The Skylines of Kuala Lumpur

Find some rooftop swimming pool and bar, sit back drink in your hand, and enjoy Kuala Lumpur’s world-famous skyline, with its Petronas towers, the highest twin skyscrapers in the world. Everything else is just a tasty plus.

I have never seen a city with so many malls in my life. Everywhere you look at, everywhere you go, there’s an entrance to some air-conditioned, multi-layered mall with shops and food courts. Really, I never go to malls, never did, and in Kuala Lumpur I could not avoid it, it was like “shit I am in a mall, when did this happen? I wanted to catch the train…”. I believe the density is so high it’s impossible to escape their gravitational pull.

Rooftop view of Kuala Lumpur skyline, with swimming pool, oh yeah baby!

Now that I have stated this very interesting fact, I can go on and underline that the best thing to do in Kuala Lumpur is probably to find some rooftop bar or swimming pool, ideally both, sit back with a drink in your hand, and enjoy its world famous skyline. The Petronas Towers, highest twin towers in the world with their 450 m. at the tip, are right at the centre of the city to be admired from every angle and time of the day.


The best option of all would be to be in some place slightly outside the city centre so that the skyline would completely unravel in front of your eyes in all its majesty (featured image). Otherwise, there is a wide choice of skyscrapers, hotels and bars with rooftop facilities to chose from.

But if you want to try the thrill of heights and have a view from atop everything else (besides the Petronas), then you can go to Menara Kuala Lumpur, the city’s communications tower which has gained the title of the 7th highest free-standing tower in the world with 420 m at the tip.

Petronas viewed at sunset from the communication tower, over 320 m high

Unlike for the Petronas, where you can go only up to the bridge that connects them, on Menara there is an accessible roof well over 300 m. high, with an overpriced bar and a restaurant, a skybox for some extra chills, and quite the view on the entire city. Some people even skydive from there.

Menara skybox: view on the Petronas towers, and a transparent view at the base of the tower, about 320 m. under my feet 🙂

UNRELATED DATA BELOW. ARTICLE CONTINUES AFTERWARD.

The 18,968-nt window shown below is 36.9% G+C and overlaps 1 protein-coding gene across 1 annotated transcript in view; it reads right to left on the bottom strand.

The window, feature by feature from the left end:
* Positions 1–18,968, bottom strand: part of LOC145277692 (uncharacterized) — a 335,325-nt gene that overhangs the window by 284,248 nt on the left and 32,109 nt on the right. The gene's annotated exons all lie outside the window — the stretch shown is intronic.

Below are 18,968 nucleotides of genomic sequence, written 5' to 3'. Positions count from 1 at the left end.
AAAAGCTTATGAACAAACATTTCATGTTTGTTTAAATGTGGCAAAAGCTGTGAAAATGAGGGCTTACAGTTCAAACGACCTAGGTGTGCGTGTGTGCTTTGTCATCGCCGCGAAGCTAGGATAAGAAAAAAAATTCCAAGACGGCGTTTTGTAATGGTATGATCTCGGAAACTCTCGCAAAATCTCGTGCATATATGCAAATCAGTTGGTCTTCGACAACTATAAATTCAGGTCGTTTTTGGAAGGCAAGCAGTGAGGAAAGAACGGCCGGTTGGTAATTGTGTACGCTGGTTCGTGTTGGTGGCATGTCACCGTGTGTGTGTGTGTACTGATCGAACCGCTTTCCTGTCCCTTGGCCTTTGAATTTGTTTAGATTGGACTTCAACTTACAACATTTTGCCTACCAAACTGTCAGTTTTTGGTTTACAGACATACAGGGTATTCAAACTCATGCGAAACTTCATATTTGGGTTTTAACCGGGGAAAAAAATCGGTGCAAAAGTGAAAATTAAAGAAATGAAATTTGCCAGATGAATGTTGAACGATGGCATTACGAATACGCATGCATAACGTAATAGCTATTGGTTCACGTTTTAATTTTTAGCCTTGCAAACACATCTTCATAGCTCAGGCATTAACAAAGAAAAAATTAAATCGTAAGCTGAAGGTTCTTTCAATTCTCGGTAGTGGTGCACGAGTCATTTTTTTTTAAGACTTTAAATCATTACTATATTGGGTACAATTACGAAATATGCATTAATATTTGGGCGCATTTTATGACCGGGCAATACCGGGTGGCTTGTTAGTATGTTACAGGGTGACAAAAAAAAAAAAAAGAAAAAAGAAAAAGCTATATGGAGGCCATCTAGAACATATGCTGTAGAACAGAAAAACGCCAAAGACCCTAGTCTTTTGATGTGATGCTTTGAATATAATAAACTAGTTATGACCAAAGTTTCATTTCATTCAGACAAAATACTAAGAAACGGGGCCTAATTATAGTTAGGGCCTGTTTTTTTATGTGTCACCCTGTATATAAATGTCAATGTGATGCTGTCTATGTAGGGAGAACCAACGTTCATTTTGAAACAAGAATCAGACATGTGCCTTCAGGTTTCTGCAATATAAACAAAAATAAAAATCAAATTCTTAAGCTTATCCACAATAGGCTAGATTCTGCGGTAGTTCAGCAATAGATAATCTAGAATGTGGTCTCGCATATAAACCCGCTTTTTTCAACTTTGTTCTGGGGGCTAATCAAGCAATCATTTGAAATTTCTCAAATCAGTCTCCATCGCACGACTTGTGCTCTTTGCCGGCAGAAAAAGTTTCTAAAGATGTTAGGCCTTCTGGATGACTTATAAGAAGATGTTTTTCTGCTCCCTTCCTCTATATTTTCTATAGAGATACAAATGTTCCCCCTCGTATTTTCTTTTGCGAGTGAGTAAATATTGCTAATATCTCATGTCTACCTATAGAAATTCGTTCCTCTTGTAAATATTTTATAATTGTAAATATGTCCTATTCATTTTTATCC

The ticket cost 99 MYR (about 22€ – 25$) but there is no limitation on the time you can spend there. So, for example, you can go just before sunset and wait for dark, and enjoy the view both at day and night time.

Kuala Lumpur skyline at sunrise

Alright, I am done with the city view and skyline, let’s see what else can be done in Kuala Lumpur, besides frequenting malls that is. Oh right, inside the Petronas – it is worth to go and walk around them at night time – there is a mall of course, with high-end fashion shops. 


There are several places where to go for food in KL (malls for example 🙂 ), with an ample choice between Indian, Chinese, Malay and Western food. I have visited only two of them.

The first is a classic, right in the middle of the city Jalan Aloor street is the epicentre of a hectic neighbourhood which has become the main tourist and backpacker hub of Kuala Lumpur. Not only you will find food courts and street food there, but also a lot of pubs and restaurants for a fun, and expensive, night out. It’s very busy and chaotic, but a must see.

Jalan Aloor street, Kuala Lumpur

The second was a nice surprise, perhaps the best thing I have actually did in Kuala Lumpur. Situated on the East edge of the city, Tamman Connaught night market is open only on Wednesdays. It’s a proper street food market frequented almost exclusively by locals and very few tourists, and it offers some street food I had never seen before. Curiously tasty, I have loved it.

Some big mushrooms being grilled at Tamman Connaught night market, Kuala Lumpur


I must say the city is really not easy to walk around. If you try to move by foot long enough you’ll encounter some big and apparently insurmountable obstacles, such as a multi-lane road with a lot of traffic. It is also extremely hot, and besides skyscrapers, there isn’t much to see.

However, the “historical centre” of the city is worth visiting for its many points of cultural interest. This is the area around the Jamek Mosque, the Sultan Abdul Samad Building, and other highlights also from the colonial era, and then galleries, museums, memorials and more.

The contrasting sight of Jamek Mosque in Kuala Lumpur surrounded by skyscrapers

There’s a lot of big street signs scattered around indicating a “Historical Walk” that passes by all the points of interest. I didn’t do the whole walk, only some of it, then I went by foot to Menara, the communication tower, forty minutes away, and from there to the Petronas Towers, another forty minutes. All in all a nice city walk through different type of neighbourhoods.

What strikes the most is the contrast, in certain parts of the city, between its modern look rich of skyscrapers and all, and the presence of cultural, colonial and religious sites.

The Sultan Abdul Samad Building, Kuala Lumpur

In Kuala Lumpur there are also some parks that are supposed to be nice to explore. I didn’t have the time to do it, but the main attractions in this sense are the Botanical Gardens and the Forest Eco Park.


Kuala Lumpur urban transport is well organised, with decently connected and very cheap metro stations, trains, and buses. Also using Grab app for taxi rides is very cheap, especially if you can share it in two or three it is almost as cheap as the public transport.

Easy to reach by train or bus from anywhere in Malaysia, Kuala Lumpur is well known to be one of the main low-cost air travel hubs in the world, it certainly has the biggest low-cost airport terminal.

That’s why there are a lot of tourists, although the city itself is not really interesting. It’s a nice stop over for a couple of days, but nothing more.


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